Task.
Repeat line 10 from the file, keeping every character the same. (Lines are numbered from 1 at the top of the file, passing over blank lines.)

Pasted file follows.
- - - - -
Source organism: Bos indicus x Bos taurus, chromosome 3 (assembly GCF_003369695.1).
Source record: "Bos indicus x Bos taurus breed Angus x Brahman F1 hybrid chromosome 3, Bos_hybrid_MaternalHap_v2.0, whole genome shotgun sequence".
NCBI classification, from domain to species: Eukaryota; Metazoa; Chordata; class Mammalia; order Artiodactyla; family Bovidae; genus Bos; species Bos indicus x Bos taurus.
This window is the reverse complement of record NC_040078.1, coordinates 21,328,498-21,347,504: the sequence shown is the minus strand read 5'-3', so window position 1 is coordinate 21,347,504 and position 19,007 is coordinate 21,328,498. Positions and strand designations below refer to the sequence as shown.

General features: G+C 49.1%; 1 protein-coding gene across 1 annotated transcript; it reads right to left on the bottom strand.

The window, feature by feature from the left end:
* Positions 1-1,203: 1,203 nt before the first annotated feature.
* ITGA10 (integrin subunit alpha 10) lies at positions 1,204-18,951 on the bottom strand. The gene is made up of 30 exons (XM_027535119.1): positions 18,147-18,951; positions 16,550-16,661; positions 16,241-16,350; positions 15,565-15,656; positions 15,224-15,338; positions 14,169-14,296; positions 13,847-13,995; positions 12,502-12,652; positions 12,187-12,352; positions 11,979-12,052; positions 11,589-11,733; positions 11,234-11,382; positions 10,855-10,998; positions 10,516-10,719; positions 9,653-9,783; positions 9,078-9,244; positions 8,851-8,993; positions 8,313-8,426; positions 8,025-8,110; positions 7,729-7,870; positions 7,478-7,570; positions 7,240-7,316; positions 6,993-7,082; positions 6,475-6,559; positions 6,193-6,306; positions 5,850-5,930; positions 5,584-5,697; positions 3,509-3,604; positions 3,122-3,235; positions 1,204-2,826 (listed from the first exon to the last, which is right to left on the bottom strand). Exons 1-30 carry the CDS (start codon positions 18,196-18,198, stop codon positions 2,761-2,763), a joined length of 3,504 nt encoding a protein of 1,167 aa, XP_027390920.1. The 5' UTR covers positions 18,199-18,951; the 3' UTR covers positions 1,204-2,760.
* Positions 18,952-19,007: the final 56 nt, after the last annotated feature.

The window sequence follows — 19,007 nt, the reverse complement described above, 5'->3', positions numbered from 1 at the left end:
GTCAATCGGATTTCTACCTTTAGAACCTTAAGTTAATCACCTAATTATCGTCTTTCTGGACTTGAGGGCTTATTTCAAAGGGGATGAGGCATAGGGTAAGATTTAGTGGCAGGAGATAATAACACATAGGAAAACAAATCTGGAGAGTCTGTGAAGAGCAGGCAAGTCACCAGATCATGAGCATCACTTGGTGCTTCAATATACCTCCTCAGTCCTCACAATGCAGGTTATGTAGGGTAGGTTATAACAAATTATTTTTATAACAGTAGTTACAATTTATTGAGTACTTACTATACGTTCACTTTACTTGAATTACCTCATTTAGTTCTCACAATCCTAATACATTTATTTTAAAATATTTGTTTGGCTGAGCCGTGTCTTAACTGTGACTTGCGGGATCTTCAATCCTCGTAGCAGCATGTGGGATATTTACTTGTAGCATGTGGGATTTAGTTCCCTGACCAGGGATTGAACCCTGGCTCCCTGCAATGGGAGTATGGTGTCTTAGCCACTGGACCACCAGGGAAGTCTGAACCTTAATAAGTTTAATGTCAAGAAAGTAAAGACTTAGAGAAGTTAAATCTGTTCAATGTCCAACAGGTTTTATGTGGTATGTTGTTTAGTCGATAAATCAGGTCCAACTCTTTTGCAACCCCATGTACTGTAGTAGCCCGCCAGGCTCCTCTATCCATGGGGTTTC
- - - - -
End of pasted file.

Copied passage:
The window sequence follows — 19,007 nt, the reverse complement described above, 5'->3', positions numbered from 1 at the left end: